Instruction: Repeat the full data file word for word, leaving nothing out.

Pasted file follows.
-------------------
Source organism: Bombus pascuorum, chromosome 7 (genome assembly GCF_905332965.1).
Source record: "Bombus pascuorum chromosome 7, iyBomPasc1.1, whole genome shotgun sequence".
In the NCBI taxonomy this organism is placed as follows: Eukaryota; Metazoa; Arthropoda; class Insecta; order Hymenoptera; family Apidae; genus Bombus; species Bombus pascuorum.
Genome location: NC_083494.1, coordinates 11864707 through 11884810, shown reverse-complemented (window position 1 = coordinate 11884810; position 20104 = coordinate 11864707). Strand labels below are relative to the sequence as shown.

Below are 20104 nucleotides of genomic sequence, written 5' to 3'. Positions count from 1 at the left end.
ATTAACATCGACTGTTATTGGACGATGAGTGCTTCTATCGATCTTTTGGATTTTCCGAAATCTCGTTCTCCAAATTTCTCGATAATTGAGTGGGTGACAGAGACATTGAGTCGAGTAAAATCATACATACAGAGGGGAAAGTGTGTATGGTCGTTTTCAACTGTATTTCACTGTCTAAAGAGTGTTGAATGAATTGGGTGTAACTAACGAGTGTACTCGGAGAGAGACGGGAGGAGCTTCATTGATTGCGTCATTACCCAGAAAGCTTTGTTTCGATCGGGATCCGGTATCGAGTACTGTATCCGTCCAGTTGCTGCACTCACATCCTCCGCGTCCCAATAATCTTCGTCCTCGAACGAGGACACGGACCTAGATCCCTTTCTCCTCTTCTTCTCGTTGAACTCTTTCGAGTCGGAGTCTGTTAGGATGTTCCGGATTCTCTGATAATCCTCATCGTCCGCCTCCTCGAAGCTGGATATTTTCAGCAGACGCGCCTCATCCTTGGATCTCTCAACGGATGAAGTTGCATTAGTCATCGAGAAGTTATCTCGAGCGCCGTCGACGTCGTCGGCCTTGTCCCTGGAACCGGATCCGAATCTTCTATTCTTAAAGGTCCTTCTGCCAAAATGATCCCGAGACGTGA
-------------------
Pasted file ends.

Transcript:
Source organism: Bombus pascuorum, chromosome 7 (genome assembly GCF_905332965.1).
Source record: "Bombus pascuorum chromosome 7, iyBomPasc1.1, whole genome shotgun sequence".
In the NCBI taxonomy this organism is placed as follows: Eukaryota; Metazoa; Arthropoda; class Insecta; order Hymenoptera; family Apidae; genus Bombus; species Bombus pascuorum.
Genome location: NC_083494.1, coordinates 11864707 through 11884810, shown reverse-complemented (window position 1 = coordinate 11884810; position 20104 = coordinate 11864707). Strand labels below are relative to the sequence as shown.

Below are 20104 nucleotides of genomic sequence, written 5' to 3'. Positions count from 1 at the left end.
ATTAACATCGACTGTTATTGGACGATGAGTGCTTCTATCGATCTTTTGGATTTTCCGAAATCTCGTTCTCCAAATTTCTCGATAATTGAGTGGGTGACAGAGACATTGAGTCGAGTAAAATCATACATACAGAGGGGAAAGTGTGTATGGTCGTTTTCAACTGTATTTCACTGTCTAAAGAGTGTTGAATGAATTGGGTGTAACTAACGAGTGTACTCGGAGAGAGACGGGAGGAGCTTCATTGATTGCGTCATTACCCAGAAAGCTTTGTTTCGATCGGGATCCGGTATCGAGTACTGTATCCGTCCAGTTGCTGCACTCACATCCTCCGCGTCCCAATAATCTTCGTCCTCGAACGAGGACACGGACCTAGATCCCTTTCTCCTCTTCTTCTCGTTGAACTCTTTCGAGTCGGAGTCTGTTAGGATGTTCCGGATTCTCTGATAATCCTCATCGTCCGCCTCCTCGAAGCTGGATATTTTCAGCAGACGCGCCTCATCCTTGGATCTCTCAACGGATGAAGTTGCATTAGTCATCGAGAAGTTATCTCGAGCGCCGTCGACGTCGTCGGCCTTGTCCCTGGAACCGGATCCGAATCTTCTATTCTTAAAGGTCCTTCTGCCAAAATGATCCCGAGACGTGA